Why Is the Thymus Larger in Infants Than Adults?

The thymus is larger in infants and young children because it grows through the pre-adolescent years to support rapid growth then shrinks in size through adulthood as growth rates slow. The thymus gland has a unique shape that resembles a thyme leaf. This gland belongs to the lymphoid system and is situated below the breastbone in humans.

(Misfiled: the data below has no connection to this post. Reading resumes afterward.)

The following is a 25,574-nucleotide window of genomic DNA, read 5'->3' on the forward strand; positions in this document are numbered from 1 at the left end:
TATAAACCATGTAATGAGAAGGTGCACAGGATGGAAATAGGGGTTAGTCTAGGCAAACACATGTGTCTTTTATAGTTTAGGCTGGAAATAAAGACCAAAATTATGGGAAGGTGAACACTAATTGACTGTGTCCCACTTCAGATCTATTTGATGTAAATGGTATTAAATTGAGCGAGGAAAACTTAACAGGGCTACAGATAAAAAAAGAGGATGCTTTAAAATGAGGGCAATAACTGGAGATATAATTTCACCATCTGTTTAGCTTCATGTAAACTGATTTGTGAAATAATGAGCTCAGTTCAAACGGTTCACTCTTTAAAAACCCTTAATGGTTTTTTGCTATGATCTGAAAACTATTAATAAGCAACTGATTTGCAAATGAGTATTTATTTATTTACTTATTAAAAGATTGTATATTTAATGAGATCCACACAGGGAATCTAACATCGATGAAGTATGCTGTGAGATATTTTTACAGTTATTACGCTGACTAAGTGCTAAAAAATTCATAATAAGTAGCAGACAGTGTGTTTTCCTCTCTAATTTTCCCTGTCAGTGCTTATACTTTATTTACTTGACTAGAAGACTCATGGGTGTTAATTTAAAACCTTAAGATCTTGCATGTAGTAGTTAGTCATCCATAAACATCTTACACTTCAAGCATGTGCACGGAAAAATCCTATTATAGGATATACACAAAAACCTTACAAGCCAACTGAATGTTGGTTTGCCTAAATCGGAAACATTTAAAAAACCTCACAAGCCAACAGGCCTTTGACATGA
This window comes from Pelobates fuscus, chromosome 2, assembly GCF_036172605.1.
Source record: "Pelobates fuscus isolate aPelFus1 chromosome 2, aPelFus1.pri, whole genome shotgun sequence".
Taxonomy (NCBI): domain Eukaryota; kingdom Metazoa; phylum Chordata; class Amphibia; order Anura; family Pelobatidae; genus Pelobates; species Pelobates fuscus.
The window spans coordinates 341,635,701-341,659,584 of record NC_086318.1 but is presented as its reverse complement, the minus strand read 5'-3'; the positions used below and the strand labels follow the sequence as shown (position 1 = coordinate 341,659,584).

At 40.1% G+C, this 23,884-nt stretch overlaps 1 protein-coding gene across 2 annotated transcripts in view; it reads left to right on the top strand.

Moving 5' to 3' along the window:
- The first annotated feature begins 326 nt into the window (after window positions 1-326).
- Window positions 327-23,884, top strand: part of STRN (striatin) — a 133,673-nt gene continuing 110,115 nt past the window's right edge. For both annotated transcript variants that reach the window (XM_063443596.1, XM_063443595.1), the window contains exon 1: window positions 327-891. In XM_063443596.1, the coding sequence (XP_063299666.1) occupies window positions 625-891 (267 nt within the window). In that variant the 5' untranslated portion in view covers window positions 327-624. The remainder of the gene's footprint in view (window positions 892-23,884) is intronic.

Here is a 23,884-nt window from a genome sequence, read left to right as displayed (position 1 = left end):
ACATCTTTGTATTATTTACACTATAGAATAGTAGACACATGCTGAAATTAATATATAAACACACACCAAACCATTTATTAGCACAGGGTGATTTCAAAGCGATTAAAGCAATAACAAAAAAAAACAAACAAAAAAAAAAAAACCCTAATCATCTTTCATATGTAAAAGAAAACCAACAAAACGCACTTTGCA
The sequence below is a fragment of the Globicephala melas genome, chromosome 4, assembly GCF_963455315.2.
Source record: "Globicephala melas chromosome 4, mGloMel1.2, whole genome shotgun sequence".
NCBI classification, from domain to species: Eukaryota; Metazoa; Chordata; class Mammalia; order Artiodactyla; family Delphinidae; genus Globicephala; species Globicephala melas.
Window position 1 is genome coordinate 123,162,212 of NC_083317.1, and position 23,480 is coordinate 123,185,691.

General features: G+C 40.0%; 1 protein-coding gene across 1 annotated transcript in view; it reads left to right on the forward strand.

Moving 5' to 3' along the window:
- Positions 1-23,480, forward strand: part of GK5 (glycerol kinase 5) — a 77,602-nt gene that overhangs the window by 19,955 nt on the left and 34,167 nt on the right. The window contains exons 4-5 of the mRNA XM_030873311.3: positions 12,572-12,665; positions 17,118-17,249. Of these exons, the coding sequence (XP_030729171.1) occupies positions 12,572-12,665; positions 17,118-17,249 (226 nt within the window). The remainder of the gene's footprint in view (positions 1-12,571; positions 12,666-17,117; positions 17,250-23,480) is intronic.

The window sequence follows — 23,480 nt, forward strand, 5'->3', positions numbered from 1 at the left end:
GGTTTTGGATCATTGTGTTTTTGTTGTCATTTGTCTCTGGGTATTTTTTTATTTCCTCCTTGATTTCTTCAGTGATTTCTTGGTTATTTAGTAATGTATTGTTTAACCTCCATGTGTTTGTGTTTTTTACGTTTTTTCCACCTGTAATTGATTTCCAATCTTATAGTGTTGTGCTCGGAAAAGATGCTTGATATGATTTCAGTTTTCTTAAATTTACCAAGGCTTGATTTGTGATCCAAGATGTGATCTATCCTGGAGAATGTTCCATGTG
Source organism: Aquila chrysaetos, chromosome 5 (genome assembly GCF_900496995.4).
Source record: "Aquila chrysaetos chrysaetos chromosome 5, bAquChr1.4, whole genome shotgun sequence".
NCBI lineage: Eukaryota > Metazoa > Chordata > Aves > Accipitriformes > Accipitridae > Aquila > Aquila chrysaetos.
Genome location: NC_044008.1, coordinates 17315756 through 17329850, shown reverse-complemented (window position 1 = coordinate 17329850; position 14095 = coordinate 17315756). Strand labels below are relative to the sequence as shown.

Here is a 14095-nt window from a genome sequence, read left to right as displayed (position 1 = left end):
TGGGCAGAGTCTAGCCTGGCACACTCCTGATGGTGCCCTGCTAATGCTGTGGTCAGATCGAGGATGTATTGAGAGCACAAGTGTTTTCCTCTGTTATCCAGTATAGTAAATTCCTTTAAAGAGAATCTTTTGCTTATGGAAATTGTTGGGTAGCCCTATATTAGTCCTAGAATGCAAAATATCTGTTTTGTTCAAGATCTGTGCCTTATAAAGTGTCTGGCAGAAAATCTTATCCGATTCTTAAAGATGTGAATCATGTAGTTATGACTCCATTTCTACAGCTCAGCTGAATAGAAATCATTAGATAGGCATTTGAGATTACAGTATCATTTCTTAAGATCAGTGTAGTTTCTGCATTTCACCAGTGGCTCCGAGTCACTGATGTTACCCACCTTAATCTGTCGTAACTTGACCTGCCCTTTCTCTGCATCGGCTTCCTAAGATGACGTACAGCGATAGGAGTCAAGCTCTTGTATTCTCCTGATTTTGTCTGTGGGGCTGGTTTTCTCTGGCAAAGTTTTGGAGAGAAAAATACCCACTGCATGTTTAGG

The thymus, along with several other structures in the lymphoid system, plays a key role in human growth and development. Therefore, the thymus and other organs in the lymphoid system are generally largest during the childhood and pre-adolescent years then shrink as humans pass through puberty and enter adulthood. In addition to its distinct outer appearance, the thymus has a unique inner structure. Within the thymus are two lobes which are located on either side of the breastbone. Within the two lobes of the thymus are several smaller units, which are called lobules. These structures are surrounded by tough protective shells, called capsules, which form from dense connective tissues. These tissues in turn form the walls of the cortex, the outermost layer and the medulla. Thymus organs also have two types of cells, which are lymphocytes and reticular cells.